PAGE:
The things were relatively relaxed here on 8th – the crowds were not so huge yet – people taking bath in the river for spiritual and hygienic reasons, hundreds of sadhus roaming around, in the evening chanting of mantras… The only bothering thing was the police. Give man a whistle and he becomes idiot. It’s so clear in India. Lifeguards in Varkala behaved like idiots just because they had whistles, and the police, well, they are really mentally crippled, turned insane by the “power”, which they were delegated in form of the whistle. They probably think that their whistle is the second most powerful weapon in human history after the nuclear bomb. Or maybe they just like blowing. In any case, they whistle all the time, moving everybody around like if we all were prisoners. It’s also interesting to notice the difference between the soldiers and the policemen. I found it surprising myself, but while all the policemen behaved and looked like real cretins, the soldiers looked and behaved much more intelligent and relaxed. I guess it’s caused by the fact, the policemen is just an “ordinary man” who was suddenly given some power, while being a soldier is more a mission than a job and the training and drill probably makes them more relaxed to operate in conditions like this. But, maybe it’s because the policemen were armed with sticks and whistles and the soldiers with machine guns :-) If I would be given the task to control crowd of 50 million people, then I would be also much more relaxed with a machine gun than with a stick. I mean, I understand that the job of the policemen here is not easy, holding back infinite crowd of Indians, that’s impossible task, so I don’t blame their for higher level of aggression and lower level of patience, but what’s too much is too much.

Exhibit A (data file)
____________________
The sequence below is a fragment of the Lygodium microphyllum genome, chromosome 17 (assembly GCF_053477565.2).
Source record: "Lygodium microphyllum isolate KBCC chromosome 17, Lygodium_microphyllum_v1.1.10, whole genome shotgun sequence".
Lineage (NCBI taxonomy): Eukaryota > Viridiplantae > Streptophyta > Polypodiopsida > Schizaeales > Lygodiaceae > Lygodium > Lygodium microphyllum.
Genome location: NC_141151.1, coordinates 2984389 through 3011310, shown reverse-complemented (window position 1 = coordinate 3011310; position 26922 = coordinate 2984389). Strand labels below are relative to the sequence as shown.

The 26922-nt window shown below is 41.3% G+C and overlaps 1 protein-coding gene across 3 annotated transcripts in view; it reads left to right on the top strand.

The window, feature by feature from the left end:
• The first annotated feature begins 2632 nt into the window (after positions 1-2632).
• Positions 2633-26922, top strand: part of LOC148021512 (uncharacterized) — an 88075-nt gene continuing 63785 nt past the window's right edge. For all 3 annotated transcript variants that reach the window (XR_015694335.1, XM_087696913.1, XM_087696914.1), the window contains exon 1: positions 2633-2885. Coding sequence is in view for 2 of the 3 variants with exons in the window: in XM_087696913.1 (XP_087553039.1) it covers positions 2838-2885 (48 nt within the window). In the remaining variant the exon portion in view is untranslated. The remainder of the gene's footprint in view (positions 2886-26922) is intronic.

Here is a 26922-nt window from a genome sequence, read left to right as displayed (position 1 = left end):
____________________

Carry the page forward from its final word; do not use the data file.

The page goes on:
On 9th I woke up at 3:30, to make it to the hot spot for 4:30, when the bathing starts, to rehearse for 10th, when the BIG thing will happen. Indians really like to make their religious duties in insane morning hours. In Rameshwaram, Madurai, Varanasi, here, everywhere. The busiest ritual time is always 4:00 to 5:30.